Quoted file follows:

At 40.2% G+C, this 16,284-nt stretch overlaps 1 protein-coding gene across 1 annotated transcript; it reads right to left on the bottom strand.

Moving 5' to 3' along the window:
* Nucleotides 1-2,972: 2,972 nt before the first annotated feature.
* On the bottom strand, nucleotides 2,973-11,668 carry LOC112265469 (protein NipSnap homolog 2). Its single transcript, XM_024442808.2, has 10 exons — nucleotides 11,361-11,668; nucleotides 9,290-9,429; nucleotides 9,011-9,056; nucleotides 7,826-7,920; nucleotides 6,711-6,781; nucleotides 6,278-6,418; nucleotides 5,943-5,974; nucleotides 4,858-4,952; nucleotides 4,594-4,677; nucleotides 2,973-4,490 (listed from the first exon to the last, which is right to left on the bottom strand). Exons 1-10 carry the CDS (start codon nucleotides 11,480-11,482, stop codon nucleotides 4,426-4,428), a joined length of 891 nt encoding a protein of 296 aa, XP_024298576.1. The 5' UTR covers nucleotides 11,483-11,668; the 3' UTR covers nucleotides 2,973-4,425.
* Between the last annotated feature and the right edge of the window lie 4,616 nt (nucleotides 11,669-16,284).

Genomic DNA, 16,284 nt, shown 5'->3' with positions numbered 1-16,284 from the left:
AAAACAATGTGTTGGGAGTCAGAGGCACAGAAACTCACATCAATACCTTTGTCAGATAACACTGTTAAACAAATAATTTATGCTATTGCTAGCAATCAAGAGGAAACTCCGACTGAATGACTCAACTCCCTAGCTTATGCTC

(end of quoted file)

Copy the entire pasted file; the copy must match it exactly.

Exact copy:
At 40.2% G+C, this 16,284-nt stretch overlaps 1 protein-coding gene across 1 annotated transcript; it reads right to left on the bottom strand.

Moving 5' to 3' along the window:
* Nucleotides 1-2,972: 2,972 nt before the first annotated feature.
* On the bottom strand, nucleotides 2,973-11,668 carry LOC112265469 (protein NipSnap homolog 2). Its single transcript, XM_024442808.2, has 10 exons — nucleotides 11,361-11,668; nucleotides 9,290-9,429; nucleotides 9,011-9,056; nucleotides 7,826-7,920; nucleotides 6,711-6,781; nucleotides 6,278-6,418; nucleotides 5,943-5,974; nucleotides 4,858-4,952; nucleotides 4,594-4,677; nucleotides 2,973-4,490 (listed from the first exon to the last, which is right to left on the bottom strand). Exons 1-10 carry the CDS (start codon nucleotides 11,480-11,482, stop codon nucleotides 4,426-4,428), a joined length of 891 nt encoding a protein of 296 aa, XP_024298576.1. The 5' UTR covers nucleotides 11,483-11,668; the 3' UTR covers nucleotides 2,973-4,425.
* Between the last annotated feature and the right edge of the window lie 4,616 nt (nucleotides 11,669-16,284).

Genomic DNA, 16,284 nt, shown 5'->3' with positions numbered 1-16,284 from the left:
AAAACAATGTGTTGGGAGTCAGAGGCACAGAAACTCACATCAATACCTTTGTCAGATAACACTGTTAAACAAATAATTTATGCTATTGCTAGCAATCAAGAGGAAACTCCGACTGAATGACTCAACTCCCTAGCTTATGCTC